Beyond that, and answering the OP, it’s just making sure you are comfortable with your positioning and trying to relax into your playing and forget the rest. And, do you play sitting or standing? Some of my fiddle playing friends prefer to play standing as they feel that gives them more freedom of movement, and you, your bow and your fiddle will be above any seated players.

Re: Claustrophobia-like feeling when playing fiddle

"I’m constantly in fear that my session fiddle-playing co-host is going to pop the bag on my pipes with the tip of his bow."

You say that like it’s a bad thing.

Re: Claustrophobia-like feeling when playing fiddle

*rimshot*

Re: Claustrophobia-like feeling when playing fiddle

Trish’s listing of horrible seating: clamp chairs are terrible! I’d add those old classroom chairs featuring the fold-down desks to the list. Claustrophobic for so many instruments…

Re: Claustrophobia-like feeling when playing fiddle

lol, CB, i also have my "Is that saliva or water on my leg?" badge. I have flute awareness now, too.

Re: Claustrophobia-like feeling when playing fiddle

Lots of great suggestions here — does it help to know that if one spends enough time in sessions, a certain degree of fiddle-pokery is inevitable?

Maybe you could arrange a friend who’s willing to sit next to you (on one side, then the other) at different distances until you can see at what point the jabbing actually begins? That’ll give you some points of reference, and also a chance to experience that it’s usually not too big a deal. As a bonus, they don’t even have to be a musician; just a tolerant human.

So far the one time I accidentally jabbed somebody with my bow elbow, it happened to be when I wanted to change tunes. It worked, so for the rest of the set I’d give him another little poke when it was time for the next change. Strangely he didn’t comment, and generally sits out of reach now…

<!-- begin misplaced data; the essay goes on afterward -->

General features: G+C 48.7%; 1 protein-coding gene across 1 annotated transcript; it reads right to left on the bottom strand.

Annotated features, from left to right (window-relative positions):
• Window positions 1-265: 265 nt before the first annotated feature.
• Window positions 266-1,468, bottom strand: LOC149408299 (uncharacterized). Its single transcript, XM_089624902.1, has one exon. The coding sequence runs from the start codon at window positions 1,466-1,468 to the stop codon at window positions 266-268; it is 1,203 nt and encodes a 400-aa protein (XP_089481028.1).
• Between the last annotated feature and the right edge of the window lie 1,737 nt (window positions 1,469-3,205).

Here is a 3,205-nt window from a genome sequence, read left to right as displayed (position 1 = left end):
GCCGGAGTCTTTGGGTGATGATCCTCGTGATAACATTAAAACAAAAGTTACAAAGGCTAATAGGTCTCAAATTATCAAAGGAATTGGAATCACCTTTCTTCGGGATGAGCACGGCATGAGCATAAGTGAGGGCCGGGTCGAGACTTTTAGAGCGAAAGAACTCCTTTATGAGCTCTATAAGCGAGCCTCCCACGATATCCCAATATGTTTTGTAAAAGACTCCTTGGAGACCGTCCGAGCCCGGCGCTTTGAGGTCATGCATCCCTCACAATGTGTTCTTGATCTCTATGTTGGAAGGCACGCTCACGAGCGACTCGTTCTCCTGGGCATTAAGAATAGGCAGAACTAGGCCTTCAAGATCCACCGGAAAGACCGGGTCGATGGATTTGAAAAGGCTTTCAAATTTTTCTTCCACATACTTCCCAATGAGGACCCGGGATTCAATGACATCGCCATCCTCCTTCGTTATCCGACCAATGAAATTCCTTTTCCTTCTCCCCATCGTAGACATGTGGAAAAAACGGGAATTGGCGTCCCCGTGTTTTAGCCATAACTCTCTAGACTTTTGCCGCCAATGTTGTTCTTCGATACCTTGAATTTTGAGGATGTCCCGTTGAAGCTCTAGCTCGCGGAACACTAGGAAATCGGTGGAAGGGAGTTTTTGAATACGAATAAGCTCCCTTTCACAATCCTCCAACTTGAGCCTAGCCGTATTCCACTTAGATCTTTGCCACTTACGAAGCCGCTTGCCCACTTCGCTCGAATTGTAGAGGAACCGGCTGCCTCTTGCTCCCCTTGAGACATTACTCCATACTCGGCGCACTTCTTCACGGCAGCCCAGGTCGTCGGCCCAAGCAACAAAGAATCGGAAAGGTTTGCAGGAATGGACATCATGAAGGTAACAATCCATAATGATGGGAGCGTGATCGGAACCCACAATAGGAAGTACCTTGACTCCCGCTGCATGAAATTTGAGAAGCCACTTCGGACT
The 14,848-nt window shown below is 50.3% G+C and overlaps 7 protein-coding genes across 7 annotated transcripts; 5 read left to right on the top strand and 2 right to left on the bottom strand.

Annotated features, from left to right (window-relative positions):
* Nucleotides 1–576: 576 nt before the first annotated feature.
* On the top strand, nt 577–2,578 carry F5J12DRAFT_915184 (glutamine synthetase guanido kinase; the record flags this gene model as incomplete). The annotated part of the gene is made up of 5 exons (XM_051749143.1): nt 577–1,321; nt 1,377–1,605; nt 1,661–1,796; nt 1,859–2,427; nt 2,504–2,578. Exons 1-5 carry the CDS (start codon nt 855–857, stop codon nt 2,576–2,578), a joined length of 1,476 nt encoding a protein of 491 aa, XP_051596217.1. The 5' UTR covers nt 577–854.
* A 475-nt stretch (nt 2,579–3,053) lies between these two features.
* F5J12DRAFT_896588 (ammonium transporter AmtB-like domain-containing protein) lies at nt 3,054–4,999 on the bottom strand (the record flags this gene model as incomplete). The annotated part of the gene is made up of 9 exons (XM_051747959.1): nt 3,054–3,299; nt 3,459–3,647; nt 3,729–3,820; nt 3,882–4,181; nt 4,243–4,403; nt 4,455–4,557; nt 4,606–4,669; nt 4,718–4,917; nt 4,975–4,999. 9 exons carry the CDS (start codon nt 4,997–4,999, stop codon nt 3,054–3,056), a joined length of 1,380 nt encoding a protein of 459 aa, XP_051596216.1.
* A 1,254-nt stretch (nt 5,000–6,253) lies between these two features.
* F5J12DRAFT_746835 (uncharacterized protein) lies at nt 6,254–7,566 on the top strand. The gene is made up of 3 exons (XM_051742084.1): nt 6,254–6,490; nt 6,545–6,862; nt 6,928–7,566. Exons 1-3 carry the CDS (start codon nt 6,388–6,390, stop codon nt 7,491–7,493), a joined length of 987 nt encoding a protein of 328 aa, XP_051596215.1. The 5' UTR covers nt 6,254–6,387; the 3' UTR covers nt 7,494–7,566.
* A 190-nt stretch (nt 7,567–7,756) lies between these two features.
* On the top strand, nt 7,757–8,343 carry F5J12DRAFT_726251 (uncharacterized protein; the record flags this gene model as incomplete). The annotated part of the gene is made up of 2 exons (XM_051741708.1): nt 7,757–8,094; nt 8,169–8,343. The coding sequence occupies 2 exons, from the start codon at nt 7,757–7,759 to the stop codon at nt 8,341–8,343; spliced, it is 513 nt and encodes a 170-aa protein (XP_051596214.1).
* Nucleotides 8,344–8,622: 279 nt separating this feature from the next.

Re: Claustrophobia-like feeling when playing fiddle

See what you mean heydiddle. My fiddle class at the Reel (Kirkwall, Orkney) gave a charity concert at the Reel (one of the Wrigley Sisters’ series). The stage in the part of the bar for sitting was tiny and we were crammed together most of us peering at music stands. Thora Linklater never used a stand (she’s the composer of fabulous reel "The Golden Slipper" qv). A lot of us couldn’t move our arms in any sort of sensible way and I’m sure this detracted from our performance that night. Of course our teacher Jenny Wrigley kept us almost up to scratch with her excellent playing but, elbows mixed up and a very odd feeling for an awful lot of us. I’d call that claustrophobic.

Moral is as everyone would agree, do without music and take up less room. (We were encouraged to do this in class I must say).

Re: Claustrophobia-like feeling when playing fiddle

It sounds like your estimation of how much space you’re taking up may not be realistic, and you suspect that disconnect might have to do with your poor depth perception. Finding the best optometrist in your area may be helpful as it was for me. I see better now than ever.
This might be related more to performance anxiety, though, and there’s lots you can do about that. It’s actually a fun process, figuring out what’s really going on. The first step is finding out what the questions are and then figuring out the answers.
That sounds all woo-woo, but our minds are very complicated and sometimes make bizarre assumptions that limit our horizons.
A common question for people who have performance anxiety would be: Do I deserve to be here?
I do work with people on this issue, in workshops or lessons. If you’d like I can talk to you in more detail and get you going on your path - no money, just for fun. Contact me on my website www.bethkolle.com

Re: Claustrophobia-like feeling when playing fiddle

Buy an L shaped bow
Stand
Sit on a stool

Re: Claustrophobia-like feeling when playing fiddle

An L shaped bow would snag- try a U shaped bow.